New York is New York because it sits at the edge of one of the world’s best harbors. For the first three and half centuries of its life, this city was defined and sustained by its maritime operations. New York’s maritime roots are often overlooked and ignored, but they are embedded into the buildings, buried underground, and at the core of stories about infamous seafaring characters.

This weekend, take a journey back through lower Manhattan with Untapped Cities Chief Experience Officer Justin Rivers who created this tour for Untapped Cities to let our readers take in New York as one of the world’s greatest ports of call. Our tour of the remnants of NYC’s maritime past does just that and includes a special visit onto the Wavertree and a visit into its great hull. Your ticket also gets you entry into the South Street Seaport Museum. Scroll down further to see more photos of the ship!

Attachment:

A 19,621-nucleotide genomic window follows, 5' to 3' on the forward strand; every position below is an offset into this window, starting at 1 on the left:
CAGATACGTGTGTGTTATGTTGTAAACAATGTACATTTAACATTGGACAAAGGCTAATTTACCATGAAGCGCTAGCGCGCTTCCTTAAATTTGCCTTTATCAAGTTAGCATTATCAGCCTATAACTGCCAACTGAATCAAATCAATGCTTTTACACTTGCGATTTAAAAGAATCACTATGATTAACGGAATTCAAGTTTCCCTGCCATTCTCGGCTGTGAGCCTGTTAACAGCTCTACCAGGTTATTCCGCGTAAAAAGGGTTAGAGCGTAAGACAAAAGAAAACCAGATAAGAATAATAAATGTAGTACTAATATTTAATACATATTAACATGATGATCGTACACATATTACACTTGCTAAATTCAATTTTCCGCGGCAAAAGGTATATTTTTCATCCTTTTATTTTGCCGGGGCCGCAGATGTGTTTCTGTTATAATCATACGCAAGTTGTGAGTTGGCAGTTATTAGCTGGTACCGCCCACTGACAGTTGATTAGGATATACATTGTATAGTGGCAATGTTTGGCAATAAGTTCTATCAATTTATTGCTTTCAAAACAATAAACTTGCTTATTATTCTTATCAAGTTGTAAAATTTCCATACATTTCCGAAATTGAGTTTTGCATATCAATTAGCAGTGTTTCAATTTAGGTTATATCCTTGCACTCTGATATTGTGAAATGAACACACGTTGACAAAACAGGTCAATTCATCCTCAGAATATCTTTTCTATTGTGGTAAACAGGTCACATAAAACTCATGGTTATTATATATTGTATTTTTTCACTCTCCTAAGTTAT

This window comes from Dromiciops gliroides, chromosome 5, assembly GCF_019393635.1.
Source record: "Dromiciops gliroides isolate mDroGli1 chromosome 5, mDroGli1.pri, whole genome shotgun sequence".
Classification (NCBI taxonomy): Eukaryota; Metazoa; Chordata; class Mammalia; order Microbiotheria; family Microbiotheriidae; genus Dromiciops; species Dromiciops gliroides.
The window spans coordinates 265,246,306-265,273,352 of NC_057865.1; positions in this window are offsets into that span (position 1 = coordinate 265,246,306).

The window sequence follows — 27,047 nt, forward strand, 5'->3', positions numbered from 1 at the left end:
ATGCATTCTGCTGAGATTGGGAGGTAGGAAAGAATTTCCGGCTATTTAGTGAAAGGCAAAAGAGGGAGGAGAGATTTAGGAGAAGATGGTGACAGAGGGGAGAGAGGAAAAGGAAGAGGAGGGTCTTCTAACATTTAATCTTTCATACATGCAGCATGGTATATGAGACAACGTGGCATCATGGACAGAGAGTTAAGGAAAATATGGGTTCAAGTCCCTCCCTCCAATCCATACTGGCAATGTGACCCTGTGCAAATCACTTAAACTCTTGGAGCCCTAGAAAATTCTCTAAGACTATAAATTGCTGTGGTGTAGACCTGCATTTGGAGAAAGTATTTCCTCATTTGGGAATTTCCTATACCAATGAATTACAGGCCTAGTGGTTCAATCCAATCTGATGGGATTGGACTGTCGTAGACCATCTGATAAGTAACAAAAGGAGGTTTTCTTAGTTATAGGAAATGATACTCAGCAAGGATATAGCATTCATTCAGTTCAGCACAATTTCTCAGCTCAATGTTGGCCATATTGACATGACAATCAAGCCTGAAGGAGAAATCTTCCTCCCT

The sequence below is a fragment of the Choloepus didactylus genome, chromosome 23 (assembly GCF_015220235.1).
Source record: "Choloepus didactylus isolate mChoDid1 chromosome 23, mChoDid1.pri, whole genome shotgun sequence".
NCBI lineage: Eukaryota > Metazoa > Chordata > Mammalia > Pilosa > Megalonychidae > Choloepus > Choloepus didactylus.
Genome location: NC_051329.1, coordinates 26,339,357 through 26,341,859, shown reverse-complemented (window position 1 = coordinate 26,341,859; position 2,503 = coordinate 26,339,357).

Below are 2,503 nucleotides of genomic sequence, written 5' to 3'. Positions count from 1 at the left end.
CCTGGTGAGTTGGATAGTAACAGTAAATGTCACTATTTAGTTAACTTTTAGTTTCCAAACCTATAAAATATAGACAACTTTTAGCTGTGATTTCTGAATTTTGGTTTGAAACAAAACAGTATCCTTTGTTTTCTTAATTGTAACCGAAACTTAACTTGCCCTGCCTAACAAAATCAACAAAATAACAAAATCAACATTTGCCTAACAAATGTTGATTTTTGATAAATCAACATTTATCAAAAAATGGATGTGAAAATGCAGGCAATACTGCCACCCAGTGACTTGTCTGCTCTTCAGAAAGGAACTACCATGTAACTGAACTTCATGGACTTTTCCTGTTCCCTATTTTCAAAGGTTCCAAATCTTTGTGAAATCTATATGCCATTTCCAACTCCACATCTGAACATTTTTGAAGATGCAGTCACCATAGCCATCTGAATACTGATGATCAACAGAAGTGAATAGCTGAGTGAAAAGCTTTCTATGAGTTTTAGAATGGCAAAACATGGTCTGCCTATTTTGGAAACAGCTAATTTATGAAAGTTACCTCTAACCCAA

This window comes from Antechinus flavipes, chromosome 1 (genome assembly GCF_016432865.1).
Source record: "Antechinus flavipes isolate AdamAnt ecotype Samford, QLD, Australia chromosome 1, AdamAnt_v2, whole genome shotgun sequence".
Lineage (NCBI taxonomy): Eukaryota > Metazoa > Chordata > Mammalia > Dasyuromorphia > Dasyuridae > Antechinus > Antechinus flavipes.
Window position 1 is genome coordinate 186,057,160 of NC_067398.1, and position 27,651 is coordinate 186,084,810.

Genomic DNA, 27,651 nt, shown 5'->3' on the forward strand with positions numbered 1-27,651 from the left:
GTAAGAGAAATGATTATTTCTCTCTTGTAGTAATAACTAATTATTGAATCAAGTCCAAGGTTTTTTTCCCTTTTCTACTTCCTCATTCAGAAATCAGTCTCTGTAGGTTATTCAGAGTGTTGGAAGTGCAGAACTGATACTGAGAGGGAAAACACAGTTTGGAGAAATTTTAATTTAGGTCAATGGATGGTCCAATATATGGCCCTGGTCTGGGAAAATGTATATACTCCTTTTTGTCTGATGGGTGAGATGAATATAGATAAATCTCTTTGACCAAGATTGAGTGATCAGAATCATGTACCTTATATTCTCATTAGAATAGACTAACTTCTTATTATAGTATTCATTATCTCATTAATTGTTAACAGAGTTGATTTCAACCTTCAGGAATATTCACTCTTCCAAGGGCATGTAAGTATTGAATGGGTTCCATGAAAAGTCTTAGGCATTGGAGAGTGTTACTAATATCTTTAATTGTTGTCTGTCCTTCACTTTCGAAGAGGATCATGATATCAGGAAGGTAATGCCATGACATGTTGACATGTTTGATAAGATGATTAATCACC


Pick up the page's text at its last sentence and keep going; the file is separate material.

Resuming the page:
Tour of NYC’s Maritime History

The Wavertree

The Wavertree was built in 1885 and has a historical connection to New York City. It arrived in New York City in 1895 en route to Calcultta with jute cargo aboard. The ship was acquired by the South Street Seaport Museum in 1968 and in 2016 went through a 16 month restoration, $13 million restoration at Caddell’s Dry Dock and Repair Co. on Staten Island.

“There isn’t a ship in the world that has a space like this,” South Street Seaport Executive Director Jonathan Boulware told us in 2016, before running to the other end of the cathedral-like space to show us just how large this space is. Here, you can see the wrought iron bones of the ship, the original water tank in roughly its proper position, the hatch where the cargo would go down, and part of where the anchor chain would be stored.

This tour will take place next this Saturday, August 3rd at 1 PM. Get your tickets below!

Tour of NYC’s Maritime History